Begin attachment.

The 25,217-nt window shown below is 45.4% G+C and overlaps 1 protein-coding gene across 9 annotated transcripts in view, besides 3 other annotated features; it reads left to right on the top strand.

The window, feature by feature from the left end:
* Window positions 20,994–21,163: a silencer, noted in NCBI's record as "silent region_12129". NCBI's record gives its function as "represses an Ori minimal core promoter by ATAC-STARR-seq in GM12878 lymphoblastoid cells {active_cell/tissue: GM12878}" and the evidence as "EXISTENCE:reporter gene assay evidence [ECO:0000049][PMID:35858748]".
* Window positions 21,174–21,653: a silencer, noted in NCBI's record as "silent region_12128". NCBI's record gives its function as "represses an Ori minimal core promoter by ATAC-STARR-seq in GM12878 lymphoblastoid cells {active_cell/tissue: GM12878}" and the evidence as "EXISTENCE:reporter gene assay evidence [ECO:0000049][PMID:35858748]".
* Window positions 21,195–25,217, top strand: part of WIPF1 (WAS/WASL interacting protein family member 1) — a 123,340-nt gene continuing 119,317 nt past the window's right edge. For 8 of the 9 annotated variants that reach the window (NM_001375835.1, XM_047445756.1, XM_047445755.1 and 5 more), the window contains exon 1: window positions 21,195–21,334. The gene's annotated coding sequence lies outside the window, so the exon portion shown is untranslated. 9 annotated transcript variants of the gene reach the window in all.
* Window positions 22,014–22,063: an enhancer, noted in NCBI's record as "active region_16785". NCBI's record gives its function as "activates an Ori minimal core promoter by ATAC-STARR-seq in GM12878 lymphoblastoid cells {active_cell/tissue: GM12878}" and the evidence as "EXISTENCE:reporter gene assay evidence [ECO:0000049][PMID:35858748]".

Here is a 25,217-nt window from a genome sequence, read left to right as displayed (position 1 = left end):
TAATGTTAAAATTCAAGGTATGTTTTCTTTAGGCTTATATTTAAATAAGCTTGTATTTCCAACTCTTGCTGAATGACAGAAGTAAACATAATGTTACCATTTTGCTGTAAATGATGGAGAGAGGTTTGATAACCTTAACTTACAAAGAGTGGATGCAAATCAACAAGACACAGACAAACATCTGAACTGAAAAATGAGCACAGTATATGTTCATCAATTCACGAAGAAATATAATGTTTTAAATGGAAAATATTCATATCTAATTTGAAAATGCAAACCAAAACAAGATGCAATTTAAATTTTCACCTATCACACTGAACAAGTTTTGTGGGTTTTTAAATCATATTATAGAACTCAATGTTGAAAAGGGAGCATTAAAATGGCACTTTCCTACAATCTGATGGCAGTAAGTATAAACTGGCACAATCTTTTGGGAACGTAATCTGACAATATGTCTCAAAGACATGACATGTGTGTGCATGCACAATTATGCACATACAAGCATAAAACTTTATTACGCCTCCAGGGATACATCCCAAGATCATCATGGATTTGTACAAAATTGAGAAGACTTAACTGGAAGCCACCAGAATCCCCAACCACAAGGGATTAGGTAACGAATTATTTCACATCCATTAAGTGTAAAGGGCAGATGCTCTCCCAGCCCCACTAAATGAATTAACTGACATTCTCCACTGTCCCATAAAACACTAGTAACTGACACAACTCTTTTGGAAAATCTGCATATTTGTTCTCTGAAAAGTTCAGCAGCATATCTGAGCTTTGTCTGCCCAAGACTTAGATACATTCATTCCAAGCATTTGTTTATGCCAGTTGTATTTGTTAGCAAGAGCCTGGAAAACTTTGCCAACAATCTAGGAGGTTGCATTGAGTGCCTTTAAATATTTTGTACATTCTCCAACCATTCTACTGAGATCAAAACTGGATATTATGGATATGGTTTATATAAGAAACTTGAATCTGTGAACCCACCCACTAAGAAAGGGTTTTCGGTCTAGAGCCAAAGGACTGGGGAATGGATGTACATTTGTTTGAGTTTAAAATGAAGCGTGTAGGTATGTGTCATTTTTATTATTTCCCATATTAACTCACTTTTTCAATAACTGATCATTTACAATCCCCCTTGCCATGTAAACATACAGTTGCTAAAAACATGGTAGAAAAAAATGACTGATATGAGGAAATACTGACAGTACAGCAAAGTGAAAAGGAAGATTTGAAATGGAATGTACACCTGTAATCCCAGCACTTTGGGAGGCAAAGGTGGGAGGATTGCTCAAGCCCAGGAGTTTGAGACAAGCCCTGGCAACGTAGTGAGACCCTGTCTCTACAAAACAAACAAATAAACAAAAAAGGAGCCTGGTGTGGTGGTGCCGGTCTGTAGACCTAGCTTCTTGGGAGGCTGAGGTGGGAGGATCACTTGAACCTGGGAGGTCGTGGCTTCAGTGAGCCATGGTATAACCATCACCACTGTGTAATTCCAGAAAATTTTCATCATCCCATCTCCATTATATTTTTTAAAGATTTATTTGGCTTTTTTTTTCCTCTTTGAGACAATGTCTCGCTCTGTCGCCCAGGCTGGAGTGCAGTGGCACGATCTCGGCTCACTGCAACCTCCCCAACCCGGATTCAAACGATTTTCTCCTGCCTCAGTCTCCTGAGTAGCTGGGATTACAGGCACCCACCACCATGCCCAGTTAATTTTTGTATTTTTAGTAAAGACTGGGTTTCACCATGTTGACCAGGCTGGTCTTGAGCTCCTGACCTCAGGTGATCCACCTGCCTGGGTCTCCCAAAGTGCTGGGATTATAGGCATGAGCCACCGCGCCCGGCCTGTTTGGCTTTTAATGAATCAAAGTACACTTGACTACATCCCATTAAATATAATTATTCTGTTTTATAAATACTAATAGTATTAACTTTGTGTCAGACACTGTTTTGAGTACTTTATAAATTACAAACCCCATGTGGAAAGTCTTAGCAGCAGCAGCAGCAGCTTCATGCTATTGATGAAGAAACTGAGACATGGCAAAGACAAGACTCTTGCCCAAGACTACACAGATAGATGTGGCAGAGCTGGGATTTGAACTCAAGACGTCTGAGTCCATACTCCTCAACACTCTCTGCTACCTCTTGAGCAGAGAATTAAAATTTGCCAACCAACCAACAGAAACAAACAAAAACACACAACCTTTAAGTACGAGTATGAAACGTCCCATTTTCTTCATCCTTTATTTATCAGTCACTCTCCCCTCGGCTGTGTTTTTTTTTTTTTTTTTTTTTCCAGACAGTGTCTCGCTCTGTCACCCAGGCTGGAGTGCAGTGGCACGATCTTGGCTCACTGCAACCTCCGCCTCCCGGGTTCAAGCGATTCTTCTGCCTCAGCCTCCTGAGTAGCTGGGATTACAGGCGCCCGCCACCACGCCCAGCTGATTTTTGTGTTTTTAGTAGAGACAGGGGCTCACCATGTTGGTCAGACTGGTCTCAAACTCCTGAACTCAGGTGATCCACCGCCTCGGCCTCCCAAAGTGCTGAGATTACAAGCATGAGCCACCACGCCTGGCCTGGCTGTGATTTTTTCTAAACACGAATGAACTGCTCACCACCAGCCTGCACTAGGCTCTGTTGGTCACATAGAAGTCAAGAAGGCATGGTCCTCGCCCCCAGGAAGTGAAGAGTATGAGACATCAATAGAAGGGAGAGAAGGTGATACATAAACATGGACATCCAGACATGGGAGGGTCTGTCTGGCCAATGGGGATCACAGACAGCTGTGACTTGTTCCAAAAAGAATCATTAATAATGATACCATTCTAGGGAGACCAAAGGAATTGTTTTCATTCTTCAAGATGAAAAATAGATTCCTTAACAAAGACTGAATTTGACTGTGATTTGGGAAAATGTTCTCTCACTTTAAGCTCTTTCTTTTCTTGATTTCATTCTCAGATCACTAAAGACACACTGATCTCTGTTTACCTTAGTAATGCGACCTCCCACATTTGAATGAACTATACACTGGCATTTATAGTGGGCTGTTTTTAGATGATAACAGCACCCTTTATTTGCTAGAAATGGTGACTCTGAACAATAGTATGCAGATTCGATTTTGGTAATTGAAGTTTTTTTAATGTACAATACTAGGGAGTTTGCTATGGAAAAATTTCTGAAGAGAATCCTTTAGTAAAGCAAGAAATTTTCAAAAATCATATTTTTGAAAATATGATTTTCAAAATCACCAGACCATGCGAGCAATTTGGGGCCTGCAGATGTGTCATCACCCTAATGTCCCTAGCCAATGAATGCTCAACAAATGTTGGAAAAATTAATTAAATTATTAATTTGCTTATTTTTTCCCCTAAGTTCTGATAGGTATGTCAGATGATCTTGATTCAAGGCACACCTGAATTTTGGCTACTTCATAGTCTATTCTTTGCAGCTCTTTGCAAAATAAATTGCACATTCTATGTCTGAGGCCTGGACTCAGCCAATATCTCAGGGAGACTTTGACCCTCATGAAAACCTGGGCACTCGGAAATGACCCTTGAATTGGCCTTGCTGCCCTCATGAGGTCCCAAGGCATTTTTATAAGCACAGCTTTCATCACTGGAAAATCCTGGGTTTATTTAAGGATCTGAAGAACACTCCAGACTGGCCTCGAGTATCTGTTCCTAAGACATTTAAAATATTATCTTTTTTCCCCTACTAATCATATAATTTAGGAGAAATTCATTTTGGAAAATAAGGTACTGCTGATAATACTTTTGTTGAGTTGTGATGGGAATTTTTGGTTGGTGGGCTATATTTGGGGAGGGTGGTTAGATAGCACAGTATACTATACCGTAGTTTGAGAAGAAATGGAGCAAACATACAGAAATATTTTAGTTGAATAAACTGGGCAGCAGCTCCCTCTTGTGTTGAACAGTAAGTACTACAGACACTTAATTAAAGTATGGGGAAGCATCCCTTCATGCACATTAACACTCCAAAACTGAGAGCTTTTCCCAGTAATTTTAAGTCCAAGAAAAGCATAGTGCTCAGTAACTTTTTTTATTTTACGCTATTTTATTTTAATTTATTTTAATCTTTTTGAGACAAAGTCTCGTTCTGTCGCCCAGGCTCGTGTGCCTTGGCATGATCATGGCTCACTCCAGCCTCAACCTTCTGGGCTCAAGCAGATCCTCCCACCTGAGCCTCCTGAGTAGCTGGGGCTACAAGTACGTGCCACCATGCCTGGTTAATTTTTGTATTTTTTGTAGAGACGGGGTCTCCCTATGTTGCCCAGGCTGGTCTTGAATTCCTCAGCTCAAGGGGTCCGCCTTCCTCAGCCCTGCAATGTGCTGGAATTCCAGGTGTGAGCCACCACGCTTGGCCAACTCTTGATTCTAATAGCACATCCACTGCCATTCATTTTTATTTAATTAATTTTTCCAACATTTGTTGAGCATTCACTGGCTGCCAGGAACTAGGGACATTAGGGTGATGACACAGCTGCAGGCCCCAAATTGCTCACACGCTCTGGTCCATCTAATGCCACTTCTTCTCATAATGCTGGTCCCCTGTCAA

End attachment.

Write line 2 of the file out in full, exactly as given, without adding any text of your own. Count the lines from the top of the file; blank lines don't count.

The window, feature by feature from the left end: